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Last September, five-year-old Carter woke up from his nap acting very strange.

“He was giggling, acting goofy, and couldn’t walk straight, “described his father, Brad. “Honestly, if I didn’t know any better, I’d have thought he was drunk.”

Brad and his wife, Becky, were so alarmed that they took Carter to an urgent care practice, then to the emergency room. After testing, the original thought was that Carter had some kind of viral infection causing brain inflammation which triggered the abnormal behavior. A prescribed steroid treatment seemed to work. But after a week off of the steroids, the same strange behavior started again.

After more comprehensive testing, Brad and Becky were told that Carter had a brain tumor around his thalamus. The thalamus relays information from the brain to the rest of the body. Pressure from the tumor caused it to misfire, sending strange signals across Carter’s nervous system.

The original diagnosis was a low-grade glioma, so Carter started low-dose chemotherapy immediately. Through CURE’s Precision Medicine Program, his doctors also sent a sample off for genetic sequencing to see if they could learn more about his tumor and develop a personalized plan to treat it.

Even a low dose of chemo can leave harsh side effects, and Carter was no exception.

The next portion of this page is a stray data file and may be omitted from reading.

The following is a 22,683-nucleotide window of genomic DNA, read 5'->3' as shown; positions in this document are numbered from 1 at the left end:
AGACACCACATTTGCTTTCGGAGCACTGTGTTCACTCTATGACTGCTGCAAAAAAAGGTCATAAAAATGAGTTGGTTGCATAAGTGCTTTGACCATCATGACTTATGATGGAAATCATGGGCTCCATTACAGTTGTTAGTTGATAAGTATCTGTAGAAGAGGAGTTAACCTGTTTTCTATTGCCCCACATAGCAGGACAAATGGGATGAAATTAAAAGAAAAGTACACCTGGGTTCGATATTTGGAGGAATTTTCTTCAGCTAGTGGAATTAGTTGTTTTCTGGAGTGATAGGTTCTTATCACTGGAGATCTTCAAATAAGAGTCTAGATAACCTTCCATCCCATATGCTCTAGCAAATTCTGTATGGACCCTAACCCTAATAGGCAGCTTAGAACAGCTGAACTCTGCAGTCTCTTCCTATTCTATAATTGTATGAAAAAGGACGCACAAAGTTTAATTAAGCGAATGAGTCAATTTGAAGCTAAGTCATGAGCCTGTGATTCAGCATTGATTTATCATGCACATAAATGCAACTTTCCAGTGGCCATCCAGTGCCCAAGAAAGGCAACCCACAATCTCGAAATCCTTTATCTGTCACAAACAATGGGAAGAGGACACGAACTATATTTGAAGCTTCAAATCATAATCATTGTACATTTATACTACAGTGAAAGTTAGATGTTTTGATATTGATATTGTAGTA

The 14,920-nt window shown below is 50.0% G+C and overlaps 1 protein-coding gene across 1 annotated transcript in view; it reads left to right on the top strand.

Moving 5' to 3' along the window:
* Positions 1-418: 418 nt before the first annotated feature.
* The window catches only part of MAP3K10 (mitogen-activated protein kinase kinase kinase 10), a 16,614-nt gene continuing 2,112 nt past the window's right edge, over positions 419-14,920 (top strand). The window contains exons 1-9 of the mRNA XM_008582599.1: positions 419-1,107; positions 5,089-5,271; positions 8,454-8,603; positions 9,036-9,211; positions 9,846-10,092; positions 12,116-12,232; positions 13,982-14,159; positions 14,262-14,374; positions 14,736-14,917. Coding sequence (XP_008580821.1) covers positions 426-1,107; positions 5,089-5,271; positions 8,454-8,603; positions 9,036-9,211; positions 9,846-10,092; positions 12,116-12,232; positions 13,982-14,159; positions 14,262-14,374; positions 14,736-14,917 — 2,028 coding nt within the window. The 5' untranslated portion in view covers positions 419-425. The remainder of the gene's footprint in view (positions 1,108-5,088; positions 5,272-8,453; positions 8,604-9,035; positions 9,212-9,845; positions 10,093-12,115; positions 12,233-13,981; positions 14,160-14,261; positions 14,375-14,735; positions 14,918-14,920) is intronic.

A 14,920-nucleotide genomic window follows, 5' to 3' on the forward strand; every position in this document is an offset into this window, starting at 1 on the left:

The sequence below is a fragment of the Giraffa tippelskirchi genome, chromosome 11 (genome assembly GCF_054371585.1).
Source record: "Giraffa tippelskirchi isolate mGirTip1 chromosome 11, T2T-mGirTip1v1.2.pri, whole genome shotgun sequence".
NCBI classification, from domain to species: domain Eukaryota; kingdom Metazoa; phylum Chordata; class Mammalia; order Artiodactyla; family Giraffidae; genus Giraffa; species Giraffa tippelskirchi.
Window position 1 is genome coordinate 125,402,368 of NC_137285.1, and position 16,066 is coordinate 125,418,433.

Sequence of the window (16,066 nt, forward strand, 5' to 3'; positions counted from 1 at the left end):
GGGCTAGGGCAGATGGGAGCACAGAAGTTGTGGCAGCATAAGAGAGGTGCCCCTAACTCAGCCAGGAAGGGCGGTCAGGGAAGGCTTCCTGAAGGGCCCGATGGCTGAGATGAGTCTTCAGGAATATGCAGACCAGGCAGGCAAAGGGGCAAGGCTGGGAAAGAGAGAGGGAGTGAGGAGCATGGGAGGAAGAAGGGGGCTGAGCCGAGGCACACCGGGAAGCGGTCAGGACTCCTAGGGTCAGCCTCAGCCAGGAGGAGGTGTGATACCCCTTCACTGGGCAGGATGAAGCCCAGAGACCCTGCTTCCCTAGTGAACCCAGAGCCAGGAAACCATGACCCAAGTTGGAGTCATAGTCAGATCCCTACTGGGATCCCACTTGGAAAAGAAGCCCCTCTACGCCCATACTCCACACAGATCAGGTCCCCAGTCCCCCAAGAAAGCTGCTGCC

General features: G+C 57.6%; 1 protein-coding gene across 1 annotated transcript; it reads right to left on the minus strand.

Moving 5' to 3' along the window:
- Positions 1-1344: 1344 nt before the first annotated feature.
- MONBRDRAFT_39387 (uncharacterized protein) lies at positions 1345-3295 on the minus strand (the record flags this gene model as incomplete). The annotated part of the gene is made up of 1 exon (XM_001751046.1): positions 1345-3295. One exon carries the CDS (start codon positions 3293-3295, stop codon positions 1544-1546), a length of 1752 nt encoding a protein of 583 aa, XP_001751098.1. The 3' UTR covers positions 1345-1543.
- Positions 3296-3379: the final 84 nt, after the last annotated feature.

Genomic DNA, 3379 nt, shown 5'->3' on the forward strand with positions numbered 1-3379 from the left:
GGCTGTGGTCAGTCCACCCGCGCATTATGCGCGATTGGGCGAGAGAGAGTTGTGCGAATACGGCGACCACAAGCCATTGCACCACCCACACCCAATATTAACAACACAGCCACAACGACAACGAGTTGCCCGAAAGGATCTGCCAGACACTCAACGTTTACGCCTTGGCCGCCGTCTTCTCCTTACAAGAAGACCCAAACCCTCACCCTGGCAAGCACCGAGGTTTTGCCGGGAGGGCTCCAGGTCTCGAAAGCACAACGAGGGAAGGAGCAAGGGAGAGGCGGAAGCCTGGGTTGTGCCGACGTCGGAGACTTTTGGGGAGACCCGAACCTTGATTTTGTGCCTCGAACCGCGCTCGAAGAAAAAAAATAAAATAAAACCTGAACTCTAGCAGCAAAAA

“In January, we pushed up the date of his MRI because he was going downhill,” explained Brad. “That showed that he had hydrocephalus – fluid on his brain that was likely caused by chemo. He got a shunt installed, and the pressure was relieved in about a week.”

The results of his gene sequencing came back and proved very interesting and helpful. Carter’s tumor was a high-grade glioma, meaning the treatment he had already endured was unlikely to have cured him. The tests also revealed a mutation that is very different than the mutation 90% of high-grade glioma patients have. However, this mutation is common in lung cancer patients, and there is a drug that is successful in inhibiting its growth. Carter began radiation therapy combined with the inhibitor, and the results have been fantastic.

“Carter has very minor side effects from this treatment, and his latest MRI showed that his tumor is stable,” said Brad. “We are so thankful for precision medicine. Doctors can now target his specific mutation instead of annihilating his little body with chemotherapy that most likely wouldn’t have worked.”

Carter recently celebrated his sixth birthday and started first grade. Because of the treatment, he has had to adjust slightly but has adapted well and is enjoying life again. He’s playing with his brother, riding his bike, and getting dirty… just like a boy should.

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